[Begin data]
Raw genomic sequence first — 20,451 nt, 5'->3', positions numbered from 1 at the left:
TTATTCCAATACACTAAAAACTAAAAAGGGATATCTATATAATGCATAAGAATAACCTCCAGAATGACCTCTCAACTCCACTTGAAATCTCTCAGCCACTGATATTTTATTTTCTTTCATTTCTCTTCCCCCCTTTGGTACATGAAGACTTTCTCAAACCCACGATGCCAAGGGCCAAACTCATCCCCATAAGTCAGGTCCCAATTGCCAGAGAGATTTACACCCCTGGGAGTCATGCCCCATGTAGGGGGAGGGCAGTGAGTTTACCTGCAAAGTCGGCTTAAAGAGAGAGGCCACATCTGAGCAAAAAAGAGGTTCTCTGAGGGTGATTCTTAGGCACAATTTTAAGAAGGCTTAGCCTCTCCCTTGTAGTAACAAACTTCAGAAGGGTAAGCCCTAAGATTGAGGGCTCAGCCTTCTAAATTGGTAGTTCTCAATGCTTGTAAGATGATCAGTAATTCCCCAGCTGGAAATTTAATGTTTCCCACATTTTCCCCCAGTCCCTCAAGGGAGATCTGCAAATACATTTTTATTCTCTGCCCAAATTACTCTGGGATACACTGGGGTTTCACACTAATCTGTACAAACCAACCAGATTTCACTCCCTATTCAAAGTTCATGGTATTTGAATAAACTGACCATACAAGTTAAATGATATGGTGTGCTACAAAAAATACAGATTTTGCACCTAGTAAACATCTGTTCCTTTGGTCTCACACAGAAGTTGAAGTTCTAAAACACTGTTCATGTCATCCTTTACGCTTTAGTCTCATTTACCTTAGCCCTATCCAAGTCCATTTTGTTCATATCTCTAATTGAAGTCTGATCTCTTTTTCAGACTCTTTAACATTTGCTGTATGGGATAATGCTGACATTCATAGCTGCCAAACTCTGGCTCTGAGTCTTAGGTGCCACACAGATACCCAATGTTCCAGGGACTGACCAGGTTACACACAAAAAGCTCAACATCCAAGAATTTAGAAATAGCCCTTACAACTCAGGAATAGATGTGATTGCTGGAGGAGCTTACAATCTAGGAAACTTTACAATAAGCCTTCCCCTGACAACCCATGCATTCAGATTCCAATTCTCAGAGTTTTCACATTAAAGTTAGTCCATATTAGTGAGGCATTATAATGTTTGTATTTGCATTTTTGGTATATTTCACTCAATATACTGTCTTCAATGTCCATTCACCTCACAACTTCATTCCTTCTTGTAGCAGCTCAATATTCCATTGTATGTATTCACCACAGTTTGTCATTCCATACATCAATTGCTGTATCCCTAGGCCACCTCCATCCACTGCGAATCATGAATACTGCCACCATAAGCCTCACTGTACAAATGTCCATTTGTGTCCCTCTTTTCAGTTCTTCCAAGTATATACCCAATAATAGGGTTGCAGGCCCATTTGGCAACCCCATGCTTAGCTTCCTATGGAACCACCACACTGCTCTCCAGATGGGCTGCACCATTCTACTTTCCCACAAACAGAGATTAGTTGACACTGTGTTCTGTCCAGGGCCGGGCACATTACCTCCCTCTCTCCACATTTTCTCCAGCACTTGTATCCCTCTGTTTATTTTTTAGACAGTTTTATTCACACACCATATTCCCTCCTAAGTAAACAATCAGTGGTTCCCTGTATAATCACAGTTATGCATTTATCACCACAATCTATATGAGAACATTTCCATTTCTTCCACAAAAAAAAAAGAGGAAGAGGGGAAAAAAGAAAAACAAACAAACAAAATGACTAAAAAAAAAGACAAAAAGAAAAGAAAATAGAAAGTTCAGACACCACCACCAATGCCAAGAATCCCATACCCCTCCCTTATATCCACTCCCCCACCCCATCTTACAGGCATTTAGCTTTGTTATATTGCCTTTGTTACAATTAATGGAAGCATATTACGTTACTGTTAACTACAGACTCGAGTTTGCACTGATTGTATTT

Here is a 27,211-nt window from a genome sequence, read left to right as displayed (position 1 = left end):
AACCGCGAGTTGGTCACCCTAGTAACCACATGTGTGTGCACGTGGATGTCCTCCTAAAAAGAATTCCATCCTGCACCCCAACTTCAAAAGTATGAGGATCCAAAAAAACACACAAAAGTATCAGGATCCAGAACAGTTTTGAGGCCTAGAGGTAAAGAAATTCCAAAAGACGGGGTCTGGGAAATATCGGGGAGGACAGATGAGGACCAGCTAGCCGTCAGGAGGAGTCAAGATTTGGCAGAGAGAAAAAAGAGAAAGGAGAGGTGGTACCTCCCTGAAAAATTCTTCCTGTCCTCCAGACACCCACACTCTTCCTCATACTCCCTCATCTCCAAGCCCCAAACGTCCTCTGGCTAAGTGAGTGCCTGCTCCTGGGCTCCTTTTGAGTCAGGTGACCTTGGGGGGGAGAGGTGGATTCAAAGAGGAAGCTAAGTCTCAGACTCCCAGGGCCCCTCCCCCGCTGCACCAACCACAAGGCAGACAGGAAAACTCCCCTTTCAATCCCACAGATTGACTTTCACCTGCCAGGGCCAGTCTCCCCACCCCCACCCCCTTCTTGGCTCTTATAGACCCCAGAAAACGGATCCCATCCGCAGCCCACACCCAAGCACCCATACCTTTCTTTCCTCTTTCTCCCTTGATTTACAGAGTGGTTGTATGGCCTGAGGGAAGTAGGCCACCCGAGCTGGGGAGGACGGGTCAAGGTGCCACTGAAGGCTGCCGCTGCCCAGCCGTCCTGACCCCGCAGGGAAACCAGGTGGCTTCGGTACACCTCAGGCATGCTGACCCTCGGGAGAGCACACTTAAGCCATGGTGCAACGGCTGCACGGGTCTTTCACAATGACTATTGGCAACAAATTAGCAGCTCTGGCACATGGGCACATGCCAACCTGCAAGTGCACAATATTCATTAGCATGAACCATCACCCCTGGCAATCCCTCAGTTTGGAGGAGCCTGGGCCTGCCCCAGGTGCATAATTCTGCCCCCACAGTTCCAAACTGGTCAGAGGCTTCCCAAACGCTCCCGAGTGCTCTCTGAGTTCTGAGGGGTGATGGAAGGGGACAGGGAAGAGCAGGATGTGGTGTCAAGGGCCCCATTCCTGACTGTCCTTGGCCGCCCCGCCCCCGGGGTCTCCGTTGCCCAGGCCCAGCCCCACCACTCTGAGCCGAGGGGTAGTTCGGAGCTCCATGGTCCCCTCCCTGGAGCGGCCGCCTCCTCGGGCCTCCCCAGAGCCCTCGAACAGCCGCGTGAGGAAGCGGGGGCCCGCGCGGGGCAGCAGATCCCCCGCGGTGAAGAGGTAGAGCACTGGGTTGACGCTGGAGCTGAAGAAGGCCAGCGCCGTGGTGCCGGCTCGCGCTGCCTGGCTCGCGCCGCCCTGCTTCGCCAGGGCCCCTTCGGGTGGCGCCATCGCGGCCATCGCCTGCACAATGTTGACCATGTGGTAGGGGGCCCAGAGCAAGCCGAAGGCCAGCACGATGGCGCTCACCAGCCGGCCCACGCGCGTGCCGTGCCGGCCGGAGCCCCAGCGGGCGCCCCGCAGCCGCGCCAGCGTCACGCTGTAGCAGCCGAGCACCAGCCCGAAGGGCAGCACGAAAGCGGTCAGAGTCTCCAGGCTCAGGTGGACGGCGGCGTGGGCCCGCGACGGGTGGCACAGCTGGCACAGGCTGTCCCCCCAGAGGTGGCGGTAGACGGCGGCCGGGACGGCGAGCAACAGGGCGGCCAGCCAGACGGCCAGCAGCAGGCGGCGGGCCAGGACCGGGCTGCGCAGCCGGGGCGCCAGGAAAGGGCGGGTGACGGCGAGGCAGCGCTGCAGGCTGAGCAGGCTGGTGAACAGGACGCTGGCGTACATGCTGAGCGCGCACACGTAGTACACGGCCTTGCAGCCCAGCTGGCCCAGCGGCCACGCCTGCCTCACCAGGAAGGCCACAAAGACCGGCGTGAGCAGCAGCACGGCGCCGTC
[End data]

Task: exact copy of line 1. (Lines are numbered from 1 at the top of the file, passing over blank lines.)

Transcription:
Raw genomic sequence first — 20,451 nt, 5'->3', positions numbered from 1 at the left: